The platform is always the weakest link in a marketing strategy because it is a third party beyond the control of companies. Thinking back to the 90’s when I worked in marketing at a regional newspaper, granular data tracking was not an option. When a store had placed an ad in the paper about an event, they would simply monitor how many people showed up, and compare that to their expectations to determine the success rate.
While “the good old days” were certainly not good in all aspects, the thought of not basing advertising on granular user data tracking is an appealing thought. John Gruber’s blog, Daring Fireball is an example of a site that doesn’t allow ad tracking. Instead, John Gruber encourages advertisers to add a custom link to their ads enabling them to monitor the click rate on their end.
As John Gruber rightfully states:
“If you pay (say) Facebook for an ad, why in the world would you, the advertiser, trust Facebook’s numbers for how the ad performed?”
Another great example worth highlighting is Goodwings, a hotel booking site that donates half of their commission to charity. They can do so because of a close collaboration with a large number of NGO’s which means they spend very little on traditional marketing.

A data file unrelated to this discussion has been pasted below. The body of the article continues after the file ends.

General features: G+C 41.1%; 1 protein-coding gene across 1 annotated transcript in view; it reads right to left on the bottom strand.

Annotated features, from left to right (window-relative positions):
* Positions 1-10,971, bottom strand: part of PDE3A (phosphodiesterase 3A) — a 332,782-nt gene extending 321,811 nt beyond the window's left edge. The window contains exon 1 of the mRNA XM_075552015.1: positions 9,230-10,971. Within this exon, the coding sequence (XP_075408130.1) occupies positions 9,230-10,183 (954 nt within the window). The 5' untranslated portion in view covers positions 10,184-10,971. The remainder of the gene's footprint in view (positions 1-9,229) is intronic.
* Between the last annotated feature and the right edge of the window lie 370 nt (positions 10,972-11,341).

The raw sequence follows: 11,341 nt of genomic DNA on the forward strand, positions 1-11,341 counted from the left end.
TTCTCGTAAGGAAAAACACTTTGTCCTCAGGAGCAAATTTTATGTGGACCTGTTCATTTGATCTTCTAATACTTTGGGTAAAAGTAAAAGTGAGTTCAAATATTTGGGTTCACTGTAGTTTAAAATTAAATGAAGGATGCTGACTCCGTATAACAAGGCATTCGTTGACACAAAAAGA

And if you think Google Analytics is your only option for collecting meaningful data, think again: Matamo is an open source tool that is installed directly on your own server. It guarantees that data is not shared with advertising agencies such as Google.
Always, Always Prioritize Usability
Surveillance capitalism and data tracking are heavily talked about problems related to ethical design these days. But we must not forget the importance of complying with the best practices of usability. Without it, design is unethical, as a lack of usability almost always entails the use of dark patterns. A good place to go to read more about core usability is Nielsen Norman Group.
Back in the early days, Jakob Nielsen defined 5 core components of usability:
- Errors, and
To ensure a usable product, it’s crucial that these five components are front and center in the design and development process.
Don’t Ask For More Than You Need
As with many other aspects in life, asking for more than you need results in exploitation. It’s common for e-commerce sites to ask for tons of information when people sign up for an account or buy a product. But if someone is buying a digital product (such as a book), there really is no need to ask for anything other than their email address.